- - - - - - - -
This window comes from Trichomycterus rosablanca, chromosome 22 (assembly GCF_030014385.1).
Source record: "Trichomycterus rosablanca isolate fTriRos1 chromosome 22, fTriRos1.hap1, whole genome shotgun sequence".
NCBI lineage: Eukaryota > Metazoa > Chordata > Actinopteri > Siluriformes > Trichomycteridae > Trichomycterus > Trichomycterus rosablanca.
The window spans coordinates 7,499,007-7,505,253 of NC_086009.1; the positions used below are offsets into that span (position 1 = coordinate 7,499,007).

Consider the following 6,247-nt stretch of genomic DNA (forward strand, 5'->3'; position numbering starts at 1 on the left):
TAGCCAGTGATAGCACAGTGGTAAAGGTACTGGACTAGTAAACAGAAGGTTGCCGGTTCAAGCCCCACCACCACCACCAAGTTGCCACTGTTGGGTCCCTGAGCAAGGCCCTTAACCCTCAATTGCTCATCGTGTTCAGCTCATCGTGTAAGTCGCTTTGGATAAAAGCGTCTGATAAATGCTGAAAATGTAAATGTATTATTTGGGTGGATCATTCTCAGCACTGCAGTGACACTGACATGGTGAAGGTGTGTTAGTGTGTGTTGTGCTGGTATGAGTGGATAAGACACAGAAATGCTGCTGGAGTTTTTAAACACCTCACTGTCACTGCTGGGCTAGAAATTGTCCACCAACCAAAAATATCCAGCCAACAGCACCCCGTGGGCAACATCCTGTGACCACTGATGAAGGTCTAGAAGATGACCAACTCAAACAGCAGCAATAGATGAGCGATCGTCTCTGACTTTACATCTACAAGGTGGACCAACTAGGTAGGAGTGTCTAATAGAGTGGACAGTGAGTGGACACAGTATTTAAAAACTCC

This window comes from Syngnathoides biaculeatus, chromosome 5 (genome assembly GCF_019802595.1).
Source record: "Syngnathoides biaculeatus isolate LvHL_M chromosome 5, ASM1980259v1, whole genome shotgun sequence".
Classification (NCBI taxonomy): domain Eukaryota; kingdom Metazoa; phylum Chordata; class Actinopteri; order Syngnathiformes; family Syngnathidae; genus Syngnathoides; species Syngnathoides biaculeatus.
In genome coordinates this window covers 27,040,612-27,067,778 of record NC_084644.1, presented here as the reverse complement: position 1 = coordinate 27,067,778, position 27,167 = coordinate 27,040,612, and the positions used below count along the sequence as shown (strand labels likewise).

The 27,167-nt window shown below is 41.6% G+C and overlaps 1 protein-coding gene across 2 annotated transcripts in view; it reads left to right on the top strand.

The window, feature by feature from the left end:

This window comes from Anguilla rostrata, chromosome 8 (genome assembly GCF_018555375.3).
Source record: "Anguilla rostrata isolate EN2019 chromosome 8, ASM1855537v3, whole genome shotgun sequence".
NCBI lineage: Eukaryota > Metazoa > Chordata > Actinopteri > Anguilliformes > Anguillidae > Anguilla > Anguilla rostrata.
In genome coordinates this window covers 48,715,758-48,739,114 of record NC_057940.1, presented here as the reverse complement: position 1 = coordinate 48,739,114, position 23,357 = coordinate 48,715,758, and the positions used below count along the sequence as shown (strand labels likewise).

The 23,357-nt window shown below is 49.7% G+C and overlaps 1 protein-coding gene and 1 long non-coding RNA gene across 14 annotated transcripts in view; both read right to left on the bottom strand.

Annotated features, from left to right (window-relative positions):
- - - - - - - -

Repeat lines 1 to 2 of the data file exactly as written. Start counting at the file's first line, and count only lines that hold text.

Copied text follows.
This window comes from Trichomycterus rosablanca, chromosome 22 (assembly GCF_030014385.1).
Source record: "Trichomycterus rosablanca isolate fTriRos1 chromosome 22, fTriRos1.hap1, whole genome shotgun sequence".